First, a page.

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Python String join()

In this tutorial, we will learn about the Python String join() method with the help of examples.

The join() string method returns a string by joining all the elements of an iterable (list, string, tuple), separated by a string separator.

Example

text = ['Python', 'is', 'a', 'fun', 'programming', 'language']

# join elements of text with space print(' '.join(text))
# Output: Python is a fun programming language

Syntax of String join()

The syntax of the join() method is:

string.join(iterable)

joint() Parameters

The join() method takes an iterable (objects capable of returning its members one at a time) as its parameter.

Some of the example of iterables are:

Note: The join() method provides a flexible way to create strings from iterable objects. It joins each element of an iterable (such as list, string, and tuple) by a string separator (the string on which the join() method is called) and returns the concatenated string.


Return Value from join() method

The join() method returns a string created by joining the elements of an iterable by string separator.

If the iterable contains any non-string values, it raises a TypeError exception.


Example 1: Working of the join() method

# .join() with lists
numList = ['1', '2', '3', '4']
separator = ', '
print(separator.join(numList))
# .join() with tuples numTuple = ('1', '2', '3', '4')
print(separator.join(numTuple))
s1 = 'abc' s2 = '123' # each element of s2 is separated by s1 # '1'+ 'abc'+ '2'+ 'abc'+ '3'
print('s1.join(s2):', s1.join(s2))
# each element of s1 is separated by s2 # 'a'+ '123'+ 'b'+ '123'+ 'b'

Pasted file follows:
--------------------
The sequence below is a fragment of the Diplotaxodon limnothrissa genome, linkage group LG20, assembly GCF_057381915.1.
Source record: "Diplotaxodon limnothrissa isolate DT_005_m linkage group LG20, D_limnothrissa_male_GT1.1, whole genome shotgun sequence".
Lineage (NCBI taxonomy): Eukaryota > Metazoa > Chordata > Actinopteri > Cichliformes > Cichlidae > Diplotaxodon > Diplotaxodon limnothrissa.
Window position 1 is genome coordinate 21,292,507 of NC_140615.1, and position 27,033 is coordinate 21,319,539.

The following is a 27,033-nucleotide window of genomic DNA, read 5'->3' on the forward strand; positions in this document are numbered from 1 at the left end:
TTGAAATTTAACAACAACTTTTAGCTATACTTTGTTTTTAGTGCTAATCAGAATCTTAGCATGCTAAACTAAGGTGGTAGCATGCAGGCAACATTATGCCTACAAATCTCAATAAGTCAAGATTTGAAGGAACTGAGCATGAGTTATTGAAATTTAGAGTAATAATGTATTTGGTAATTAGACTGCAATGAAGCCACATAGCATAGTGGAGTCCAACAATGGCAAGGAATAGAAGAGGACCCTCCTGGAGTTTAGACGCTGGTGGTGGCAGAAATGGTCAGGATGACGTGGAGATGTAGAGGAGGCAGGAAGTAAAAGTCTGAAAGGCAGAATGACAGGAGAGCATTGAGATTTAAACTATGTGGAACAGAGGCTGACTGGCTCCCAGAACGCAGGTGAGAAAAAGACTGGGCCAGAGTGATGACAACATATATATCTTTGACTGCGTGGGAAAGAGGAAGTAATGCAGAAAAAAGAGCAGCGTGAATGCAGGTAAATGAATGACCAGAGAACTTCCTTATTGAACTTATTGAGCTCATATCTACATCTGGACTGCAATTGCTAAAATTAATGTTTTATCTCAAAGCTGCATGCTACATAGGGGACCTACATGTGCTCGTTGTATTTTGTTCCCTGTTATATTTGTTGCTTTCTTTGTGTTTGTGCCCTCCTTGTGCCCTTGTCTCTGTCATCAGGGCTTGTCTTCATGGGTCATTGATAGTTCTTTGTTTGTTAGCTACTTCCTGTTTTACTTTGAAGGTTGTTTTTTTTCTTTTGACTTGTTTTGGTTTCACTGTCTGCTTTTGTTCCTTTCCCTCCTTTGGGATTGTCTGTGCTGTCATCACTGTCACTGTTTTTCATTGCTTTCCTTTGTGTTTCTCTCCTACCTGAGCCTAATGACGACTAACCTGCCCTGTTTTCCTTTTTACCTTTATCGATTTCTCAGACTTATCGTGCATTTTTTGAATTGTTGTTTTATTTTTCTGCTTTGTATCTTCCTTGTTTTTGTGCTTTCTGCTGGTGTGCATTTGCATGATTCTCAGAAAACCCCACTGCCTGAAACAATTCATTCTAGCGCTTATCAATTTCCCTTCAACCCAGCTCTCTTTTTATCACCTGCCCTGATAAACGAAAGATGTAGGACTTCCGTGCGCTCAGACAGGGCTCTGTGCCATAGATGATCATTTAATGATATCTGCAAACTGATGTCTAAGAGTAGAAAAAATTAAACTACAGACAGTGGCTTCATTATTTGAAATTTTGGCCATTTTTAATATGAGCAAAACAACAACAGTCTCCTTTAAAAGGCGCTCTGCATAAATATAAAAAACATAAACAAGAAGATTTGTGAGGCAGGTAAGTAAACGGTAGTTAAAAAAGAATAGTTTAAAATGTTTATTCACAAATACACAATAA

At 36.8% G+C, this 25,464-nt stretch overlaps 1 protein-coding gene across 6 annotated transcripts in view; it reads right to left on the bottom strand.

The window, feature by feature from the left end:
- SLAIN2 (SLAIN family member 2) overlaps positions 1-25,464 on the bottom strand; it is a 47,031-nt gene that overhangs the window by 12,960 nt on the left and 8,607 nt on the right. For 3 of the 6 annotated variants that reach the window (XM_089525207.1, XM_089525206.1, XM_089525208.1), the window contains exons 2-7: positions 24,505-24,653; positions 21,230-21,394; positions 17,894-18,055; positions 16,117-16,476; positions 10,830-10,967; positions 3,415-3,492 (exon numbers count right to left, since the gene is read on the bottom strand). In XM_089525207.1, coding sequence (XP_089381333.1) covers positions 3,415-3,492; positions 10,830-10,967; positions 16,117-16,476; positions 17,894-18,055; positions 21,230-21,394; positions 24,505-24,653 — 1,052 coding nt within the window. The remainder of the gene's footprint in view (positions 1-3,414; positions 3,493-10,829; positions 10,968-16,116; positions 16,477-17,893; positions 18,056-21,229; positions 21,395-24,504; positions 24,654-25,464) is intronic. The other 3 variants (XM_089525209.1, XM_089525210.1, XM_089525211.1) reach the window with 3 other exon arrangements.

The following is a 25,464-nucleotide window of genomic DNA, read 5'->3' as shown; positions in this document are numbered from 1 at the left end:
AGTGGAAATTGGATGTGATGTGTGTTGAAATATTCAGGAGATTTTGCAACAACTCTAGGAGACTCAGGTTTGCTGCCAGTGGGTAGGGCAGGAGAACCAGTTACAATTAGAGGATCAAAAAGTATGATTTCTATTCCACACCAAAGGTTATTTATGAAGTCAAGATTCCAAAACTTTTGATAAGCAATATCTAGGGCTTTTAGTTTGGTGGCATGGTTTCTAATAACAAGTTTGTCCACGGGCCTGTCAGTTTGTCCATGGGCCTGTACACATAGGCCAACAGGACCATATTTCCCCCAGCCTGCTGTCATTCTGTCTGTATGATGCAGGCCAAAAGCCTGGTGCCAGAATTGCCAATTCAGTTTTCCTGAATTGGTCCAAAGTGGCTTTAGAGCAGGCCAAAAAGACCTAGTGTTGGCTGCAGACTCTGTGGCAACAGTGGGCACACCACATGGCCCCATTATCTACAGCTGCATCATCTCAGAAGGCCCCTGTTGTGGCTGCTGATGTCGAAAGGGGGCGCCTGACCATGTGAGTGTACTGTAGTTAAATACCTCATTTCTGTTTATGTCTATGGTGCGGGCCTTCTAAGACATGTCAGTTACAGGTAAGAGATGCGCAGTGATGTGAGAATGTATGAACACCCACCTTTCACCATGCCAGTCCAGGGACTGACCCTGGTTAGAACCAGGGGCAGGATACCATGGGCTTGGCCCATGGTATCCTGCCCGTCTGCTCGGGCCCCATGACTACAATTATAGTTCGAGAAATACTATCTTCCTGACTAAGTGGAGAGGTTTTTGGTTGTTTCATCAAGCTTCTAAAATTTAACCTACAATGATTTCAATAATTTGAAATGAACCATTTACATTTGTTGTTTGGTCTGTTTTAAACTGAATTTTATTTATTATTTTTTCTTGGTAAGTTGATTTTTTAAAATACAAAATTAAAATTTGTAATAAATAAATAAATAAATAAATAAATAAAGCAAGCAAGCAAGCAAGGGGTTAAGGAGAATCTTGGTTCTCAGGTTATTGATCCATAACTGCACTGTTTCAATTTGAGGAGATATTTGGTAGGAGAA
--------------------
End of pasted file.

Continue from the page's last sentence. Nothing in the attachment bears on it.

print('s2.join(s1):', s2.join(s1))

Output

1, 2, 3, 4
1, 2, 3, 4
s1.join(s2): 1abc2abc3
s2.join(s1): a123b123c

Example 2: The join() method with sets

# .join() with sets
test = {'2', '1', '3'}
s = ', '
print(s.join(test))
test = {'Python', 'Java', 'Ruby'} s = '->->'
print(s.join(test))

Output

2, 3, 1
Python->->Ruby->->Java

Note: A set is an unordered collection of items, so you may get different output (order is random).


Example 3: The join() method with dictionaries

# .join() with dictionaries
test = {'mat': 1, 'that': 2}
s = '->'

# joins the keys only
print(s.join(test))
test = {1: 'mat', 2: 'that'} s = ', ' # this gives error since key isn't string
print(s.join(test))

Output

mat->that
Traceback (most recent call last):
  File "...", line 12, in <module>
TypeError: sequence item 0: expected str instance, int found

The join() method tries to join the keys (not values) of the dictionary with the string separator.

Note: If the key of the string is not a string, it raises a TypeError exception.

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